Stock futures jump after Senate passes $1.9 trillion Covid relief bill, Dow futures up 200 points


Traders work on the floor of the New York Stock Exchange.

NYSE

U.S. stock futures jumped on Sunday evening as a new stimulus package from Washington headed toward final passage this week.

Futures contracts tied to the Dow Jones Industrial Average jumped 219 points, or 0.7%. Those for the S&P 500 and the Nasdaq 100 composite gained 0.5% and 0.6%, respectively.

The move in futures came after the Senate passed a $1.9 trillion economic relief and stimulus bill on Saturday, paving the way for extensions to unemployment benefits, another round of stimulus checks and aid to state and local governments. The Democrat-controlled House is expected to pass the bill later this week. President Joe Biden is expected to sign it into law before unemployment aid programs expire on March 14.

The fresh round of government spending could cause ripples in the U.S. Treasury market, where the benchmark 10-year yield has risen sharply in recent weeks. The yield rose as high as 1.62% on Friday after starting the calendar year below the 1% mark.

The rapid move in the bond marked has unnerved equity investors as well, contributing to weakness in stocks with high valuations.

Futures contracts tied to the 10-year Treasury price fell 0.2% on Sunday night at the open of trading, implying higher yields.

“10-year yields finally caught up to other asset markets. This is putting pressure on valuations, especially for the most expensive stocks that had reached nosebleed valuations,” Mike Wilson, the chief U.S. equity strategist at Morgan Stanley, said in a note.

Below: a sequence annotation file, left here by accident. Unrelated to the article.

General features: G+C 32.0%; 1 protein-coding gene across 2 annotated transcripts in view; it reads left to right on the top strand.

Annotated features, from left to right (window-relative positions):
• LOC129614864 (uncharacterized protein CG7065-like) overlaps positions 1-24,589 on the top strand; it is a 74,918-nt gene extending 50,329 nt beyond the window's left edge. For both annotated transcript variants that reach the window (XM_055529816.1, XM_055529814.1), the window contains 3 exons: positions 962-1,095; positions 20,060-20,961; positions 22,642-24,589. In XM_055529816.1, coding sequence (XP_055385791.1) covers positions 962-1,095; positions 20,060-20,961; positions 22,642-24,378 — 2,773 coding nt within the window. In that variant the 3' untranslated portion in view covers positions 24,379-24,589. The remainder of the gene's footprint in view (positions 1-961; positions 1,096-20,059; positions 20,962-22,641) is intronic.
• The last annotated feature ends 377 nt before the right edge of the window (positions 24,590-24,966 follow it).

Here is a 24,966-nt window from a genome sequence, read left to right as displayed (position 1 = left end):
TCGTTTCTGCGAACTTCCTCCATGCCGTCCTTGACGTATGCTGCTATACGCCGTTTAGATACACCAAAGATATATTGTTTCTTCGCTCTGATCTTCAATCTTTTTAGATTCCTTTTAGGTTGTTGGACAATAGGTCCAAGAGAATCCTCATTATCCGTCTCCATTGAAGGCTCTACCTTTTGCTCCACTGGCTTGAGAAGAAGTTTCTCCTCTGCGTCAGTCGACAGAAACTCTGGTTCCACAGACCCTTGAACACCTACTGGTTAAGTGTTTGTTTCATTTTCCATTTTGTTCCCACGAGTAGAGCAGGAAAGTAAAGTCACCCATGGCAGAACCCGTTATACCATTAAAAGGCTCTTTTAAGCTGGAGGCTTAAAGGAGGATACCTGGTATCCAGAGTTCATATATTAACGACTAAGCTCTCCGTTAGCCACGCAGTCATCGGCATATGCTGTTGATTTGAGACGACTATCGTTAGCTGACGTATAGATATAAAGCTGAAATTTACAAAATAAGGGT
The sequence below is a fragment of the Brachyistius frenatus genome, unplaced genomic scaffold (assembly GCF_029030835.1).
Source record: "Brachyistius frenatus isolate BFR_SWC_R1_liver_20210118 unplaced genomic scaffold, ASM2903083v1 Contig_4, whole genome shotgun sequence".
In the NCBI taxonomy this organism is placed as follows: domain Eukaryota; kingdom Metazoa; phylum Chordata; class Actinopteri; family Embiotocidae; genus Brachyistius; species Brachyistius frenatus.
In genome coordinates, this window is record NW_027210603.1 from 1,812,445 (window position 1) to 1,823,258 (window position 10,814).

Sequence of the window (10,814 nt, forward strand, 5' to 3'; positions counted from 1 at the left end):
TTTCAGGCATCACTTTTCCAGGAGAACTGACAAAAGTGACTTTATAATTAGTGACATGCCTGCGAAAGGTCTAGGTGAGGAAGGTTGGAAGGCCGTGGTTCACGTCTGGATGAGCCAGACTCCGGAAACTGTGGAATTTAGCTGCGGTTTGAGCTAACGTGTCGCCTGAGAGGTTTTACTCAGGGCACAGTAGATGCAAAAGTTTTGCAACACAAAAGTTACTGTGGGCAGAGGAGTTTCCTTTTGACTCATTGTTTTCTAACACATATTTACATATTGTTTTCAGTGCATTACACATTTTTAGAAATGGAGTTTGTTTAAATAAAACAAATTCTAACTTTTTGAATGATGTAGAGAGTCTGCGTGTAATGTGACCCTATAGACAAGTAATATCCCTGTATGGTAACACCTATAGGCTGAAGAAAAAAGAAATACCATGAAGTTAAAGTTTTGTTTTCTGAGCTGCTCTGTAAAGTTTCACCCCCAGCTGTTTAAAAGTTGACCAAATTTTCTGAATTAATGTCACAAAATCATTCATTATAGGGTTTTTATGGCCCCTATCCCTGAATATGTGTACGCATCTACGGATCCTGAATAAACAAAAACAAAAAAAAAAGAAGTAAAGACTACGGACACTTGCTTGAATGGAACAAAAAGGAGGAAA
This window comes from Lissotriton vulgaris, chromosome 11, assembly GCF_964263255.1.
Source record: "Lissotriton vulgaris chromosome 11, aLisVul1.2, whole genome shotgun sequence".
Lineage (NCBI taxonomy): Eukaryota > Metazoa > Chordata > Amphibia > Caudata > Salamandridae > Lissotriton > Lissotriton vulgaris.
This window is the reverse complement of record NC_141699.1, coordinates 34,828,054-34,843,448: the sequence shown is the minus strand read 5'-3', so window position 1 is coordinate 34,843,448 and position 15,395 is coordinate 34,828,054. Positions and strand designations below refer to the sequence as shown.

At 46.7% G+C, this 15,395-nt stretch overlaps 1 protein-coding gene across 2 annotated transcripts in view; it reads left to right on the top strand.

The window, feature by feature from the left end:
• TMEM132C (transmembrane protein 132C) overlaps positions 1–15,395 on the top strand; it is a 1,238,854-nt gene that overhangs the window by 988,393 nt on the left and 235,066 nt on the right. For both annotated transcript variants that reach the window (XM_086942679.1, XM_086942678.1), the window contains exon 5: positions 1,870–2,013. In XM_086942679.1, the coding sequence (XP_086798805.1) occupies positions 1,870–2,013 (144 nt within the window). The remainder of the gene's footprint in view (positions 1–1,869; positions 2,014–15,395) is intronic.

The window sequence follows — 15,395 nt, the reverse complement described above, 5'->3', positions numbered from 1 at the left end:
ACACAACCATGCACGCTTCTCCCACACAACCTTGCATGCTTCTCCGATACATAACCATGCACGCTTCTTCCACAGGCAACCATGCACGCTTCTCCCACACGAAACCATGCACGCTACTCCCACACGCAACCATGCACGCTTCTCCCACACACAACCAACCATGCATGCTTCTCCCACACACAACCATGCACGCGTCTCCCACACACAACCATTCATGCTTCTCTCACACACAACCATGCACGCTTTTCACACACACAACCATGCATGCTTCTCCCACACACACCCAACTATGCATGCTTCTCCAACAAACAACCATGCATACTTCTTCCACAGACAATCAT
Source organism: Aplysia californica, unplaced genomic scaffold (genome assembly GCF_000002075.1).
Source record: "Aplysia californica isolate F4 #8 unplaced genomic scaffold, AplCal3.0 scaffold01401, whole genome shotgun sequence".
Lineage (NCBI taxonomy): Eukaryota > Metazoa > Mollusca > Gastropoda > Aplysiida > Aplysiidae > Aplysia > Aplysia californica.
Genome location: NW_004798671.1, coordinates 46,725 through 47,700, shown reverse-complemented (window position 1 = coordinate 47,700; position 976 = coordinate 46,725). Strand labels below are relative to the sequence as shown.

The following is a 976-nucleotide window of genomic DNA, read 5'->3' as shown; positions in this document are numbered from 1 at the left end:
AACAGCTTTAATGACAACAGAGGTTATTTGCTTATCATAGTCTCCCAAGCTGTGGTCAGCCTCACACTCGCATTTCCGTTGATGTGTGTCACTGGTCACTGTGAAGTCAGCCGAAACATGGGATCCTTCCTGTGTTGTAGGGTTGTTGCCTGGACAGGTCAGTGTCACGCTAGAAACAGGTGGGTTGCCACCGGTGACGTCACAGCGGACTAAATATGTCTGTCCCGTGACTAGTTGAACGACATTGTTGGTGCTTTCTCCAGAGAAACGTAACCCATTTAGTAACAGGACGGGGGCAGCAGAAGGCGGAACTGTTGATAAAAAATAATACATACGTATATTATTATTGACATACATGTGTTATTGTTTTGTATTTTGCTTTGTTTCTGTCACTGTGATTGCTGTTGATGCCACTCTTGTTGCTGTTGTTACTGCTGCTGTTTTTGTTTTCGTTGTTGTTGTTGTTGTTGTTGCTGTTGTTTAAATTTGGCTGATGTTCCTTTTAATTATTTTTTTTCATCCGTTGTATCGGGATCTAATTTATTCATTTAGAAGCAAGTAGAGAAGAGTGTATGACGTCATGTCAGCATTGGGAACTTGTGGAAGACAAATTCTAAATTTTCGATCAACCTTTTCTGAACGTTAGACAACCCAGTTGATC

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The stock market is coming off an afternoon rally on Friday that took some of the sting out of a rough week for high-flying momentum names. The tech-heavy Nasdaq finished with a week-to-date loss of 2.1%, while the S&P 500 gained 0.8%. The Dow, more reliant on cyclical stocks, rose 1.8%.

The Friday turnaround doesn’t signal that the recent weakness for the market is over, but the divergence between tech and cyclical plays shows that the bullish story remains intact, Morgan Stanley’s Wilson said.

“The bull market continues to be under the hood, with value and cyclicals leading the way. Growth stocks can rejoin the party once the valuation correction and repositioning is finished,” Wilson said.

On the economic front, investors will get a look at wholesale inventory data from January on Monday. Several economic measures in recent weeks have shown a recovery that is picking up steam, including a better-than-expected February jobs report released on Friday.



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